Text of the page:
Technology gets a bad rap with respect to relationships these days.  Sometimes with good reason.  After all, couples fight over how much they are in their cell phones instead of being “present” for the conversation.  Online dating is filled with stories about how Brad Pitt’s online twin showed up looking more like Danny DeVito (sorry Danny – we know you are far more charming).   How about the breakup by text or the dreaded “ghosting”?  I could go on and on.  But today, on the most romantic day of the year, I am here to tell the other side of the story.  The truth is, technology is actually improving your love life.  What’s that?  You don’t believe me?  Let me count the ways…

#1 Technology Helps You Get Out of the Office Earlier

According to McKinsey’s research, the average person spends more than 9 hours per week sorting through emails, looking for documents or recreating misplaced documents. By using technology to do a lot of the traditional, manual work processes, we can get home earlier.  I know many lawyers and salespeople who, for example, use legal automation to save time on their contract management.  They report they see an immediate difference in how much time it takes for them to close deals and execute documents.  What can you do with all that saved time?  I’m not talking about doing more work.  There is always more work.  Instead, you can go home and see your partner or family.  Think about how much happier your partner will be knowing that you don’t have to miss dinner or a planned, romantic evening out on the town.  Think about how much happier you will be if you can be out on a date meeting the love of your life instead of at the office, reviewing a contract with microwaved cup o’ noodles for dinner.

#2 Technology Helps You Never Miss An Anniversary

I remember being excited to go on a romantic weekend to San Francisco to celebrate my one-year wedding anniversary.  Two days before the trip, the partner requested that I draft an appellate brief.  Please join me in a collective “ugh”.  We’ve all been there.   The most frustrating thing is that I knew a colleague had drafted a very similar brief five years earlier but he was no longer at the firm and I could not get in touch with him.  After a search and a few phone calls, I was told the document could not be located in time.  So there I was on my romantic weekend holed up in a San Francisco hotel room while my husband spent the day touring beautiful Sausalito with friends.  To this day, I have never been to Sausalito.  To this day, I doubt my husband has fully forgiven me.  And I can’t even remember what that dumb brief was about.  Today, we have tracking technology and storage systems with document tagging to avoid this problem.  We also have automated notification systems so partners have no excuse for waiting to the last minute!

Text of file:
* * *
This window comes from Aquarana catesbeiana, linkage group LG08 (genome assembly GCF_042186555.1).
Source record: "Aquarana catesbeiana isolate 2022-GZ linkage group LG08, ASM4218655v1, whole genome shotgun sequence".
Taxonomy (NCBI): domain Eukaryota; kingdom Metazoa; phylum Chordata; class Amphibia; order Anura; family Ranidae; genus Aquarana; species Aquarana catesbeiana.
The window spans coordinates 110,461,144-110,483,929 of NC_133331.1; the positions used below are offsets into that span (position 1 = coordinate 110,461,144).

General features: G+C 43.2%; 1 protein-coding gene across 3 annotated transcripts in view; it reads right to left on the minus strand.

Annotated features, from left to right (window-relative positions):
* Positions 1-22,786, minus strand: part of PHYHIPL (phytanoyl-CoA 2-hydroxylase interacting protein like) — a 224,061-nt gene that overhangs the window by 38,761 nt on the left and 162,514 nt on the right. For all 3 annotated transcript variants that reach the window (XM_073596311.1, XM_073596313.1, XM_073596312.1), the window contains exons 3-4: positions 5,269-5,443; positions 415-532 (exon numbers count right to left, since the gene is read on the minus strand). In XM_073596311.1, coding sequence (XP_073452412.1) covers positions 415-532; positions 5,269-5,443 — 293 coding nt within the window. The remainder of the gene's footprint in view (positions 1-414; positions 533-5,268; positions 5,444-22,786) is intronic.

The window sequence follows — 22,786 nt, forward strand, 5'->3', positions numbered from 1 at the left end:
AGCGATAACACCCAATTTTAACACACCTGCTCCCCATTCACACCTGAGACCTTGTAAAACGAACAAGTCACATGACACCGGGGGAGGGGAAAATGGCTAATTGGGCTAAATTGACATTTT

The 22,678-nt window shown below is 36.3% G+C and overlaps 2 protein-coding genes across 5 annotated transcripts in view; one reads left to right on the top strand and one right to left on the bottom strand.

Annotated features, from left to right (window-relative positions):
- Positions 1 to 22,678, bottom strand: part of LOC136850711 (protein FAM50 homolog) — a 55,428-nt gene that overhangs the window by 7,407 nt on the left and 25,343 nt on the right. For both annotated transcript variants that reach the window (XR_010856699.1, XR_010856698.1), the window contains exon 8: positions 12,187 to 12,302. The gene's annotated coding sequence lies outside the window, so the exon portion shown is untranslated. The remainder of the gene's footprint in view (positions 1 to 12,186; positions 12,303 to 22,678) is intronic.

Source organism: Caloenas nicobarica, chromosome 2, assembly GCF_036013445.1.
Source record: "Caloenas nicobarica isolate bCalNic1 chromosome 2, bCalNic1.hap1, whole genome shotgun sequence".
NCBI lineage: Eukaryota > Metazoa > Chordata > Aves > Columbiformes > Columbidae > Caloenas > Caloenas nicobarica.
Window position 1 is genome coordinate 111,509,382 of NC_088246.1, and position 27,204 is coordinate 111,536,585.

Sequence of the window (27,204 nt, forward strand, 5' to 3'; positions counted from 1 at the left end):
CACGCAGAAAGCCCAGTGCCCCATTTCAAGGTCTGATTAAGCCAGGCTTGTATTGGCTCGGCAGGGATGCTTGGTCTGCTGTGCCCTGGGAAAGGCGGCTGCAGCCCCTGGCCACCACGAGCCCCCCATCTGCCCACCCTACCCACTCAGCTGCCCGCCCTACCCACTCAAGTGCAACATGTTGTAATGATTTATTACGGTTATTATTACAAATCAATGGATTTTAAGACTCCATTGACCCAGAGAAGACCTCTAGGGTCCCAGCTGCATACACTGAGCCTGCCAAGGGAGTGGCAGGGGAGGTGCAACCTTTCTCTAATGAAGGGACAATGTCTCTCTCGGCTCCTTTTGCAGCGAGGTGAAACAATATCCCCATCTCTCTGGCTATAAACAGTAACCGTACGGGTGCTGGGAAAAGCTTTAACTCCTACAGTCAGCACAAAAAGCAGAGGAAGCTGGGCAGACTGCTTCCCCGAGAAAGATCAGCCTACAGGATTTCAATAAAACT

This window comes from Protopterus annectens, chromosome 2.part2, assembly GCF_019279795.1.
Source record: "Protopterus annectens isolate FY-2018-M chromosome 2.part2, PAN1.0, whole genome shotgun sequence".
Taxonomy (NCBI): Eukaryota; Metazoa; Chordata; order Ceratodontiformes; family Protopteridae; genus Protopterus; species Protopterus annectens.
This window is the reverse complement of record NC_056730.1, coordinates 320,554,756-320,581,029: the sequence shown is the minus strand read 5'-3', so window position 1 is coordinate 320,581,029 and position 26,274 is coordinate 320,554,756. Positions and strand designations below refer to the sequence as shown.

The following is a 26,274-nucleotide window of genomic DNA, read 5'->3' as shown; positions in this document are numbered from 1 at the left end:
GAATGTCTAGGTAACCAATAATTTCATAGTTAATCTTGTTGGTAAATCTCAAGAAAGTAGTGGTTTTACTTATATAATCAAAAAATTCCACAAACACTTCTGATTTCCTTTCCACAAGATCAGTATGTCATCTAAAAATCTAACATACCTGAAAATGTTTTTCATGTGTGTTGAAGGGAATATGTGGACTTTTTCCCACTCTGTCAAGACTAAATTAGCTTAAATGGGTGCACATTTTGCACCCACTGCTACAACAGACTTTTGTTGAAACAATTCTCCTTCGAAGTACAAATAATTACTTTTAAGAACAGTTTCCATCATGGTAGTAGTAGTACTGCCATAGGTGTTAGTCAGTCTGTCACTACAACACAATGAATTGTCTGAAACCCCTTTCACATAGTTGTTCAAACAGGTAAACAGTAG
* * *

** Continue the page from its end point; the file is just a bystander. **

#3 Technology Saves You Two Weeks Per Year

A recent survey found that technology saves the average person two weeks per year.  It cited activities like self-service checkouts, internet shopping or banking.  It found that people save six-and-a-half hours per week because of tech support in these areas.  This comes to about two weeks per year of time savings.  If you add on the time you save if you use legal automation in your workplace, you could at least double that number. 

How would you spend another 2 or 3 weeks of free time each year?  I know.  Take a nice long, romantic vacation with your significant other.  How does Hawaii sound?  Or Bora Bora?  A staycation at a local resort with complimentary champagne and chocolate-covered strawberries?  Or a romantic ski lodge with a roaring fire instead? Yes, please.  Let me count the ways… 

Maria Syms

Maria Syms

Maria started her career as a lawyer in the early nineties at a D.C. international law firm. She worked on a clunky WANG computer that was far from “user-friendly”. Having ridden the technology wave (both good and bad), Maria understands how the right technology can be used to create value and grow your business. Maria practiced as a partner in a law firm representing multinational corporations, an Assistant United States Attorney and an Assistant Attorney General. She was also an elected Arizona lawmaker. Maria holds a Master’s degree from Harvard, a law degree from American University and a bachelor’s degree from Smith College. She is a member of the Arizona, California, Hawaii, Pennsylvania, Maryland, and D.C. bars.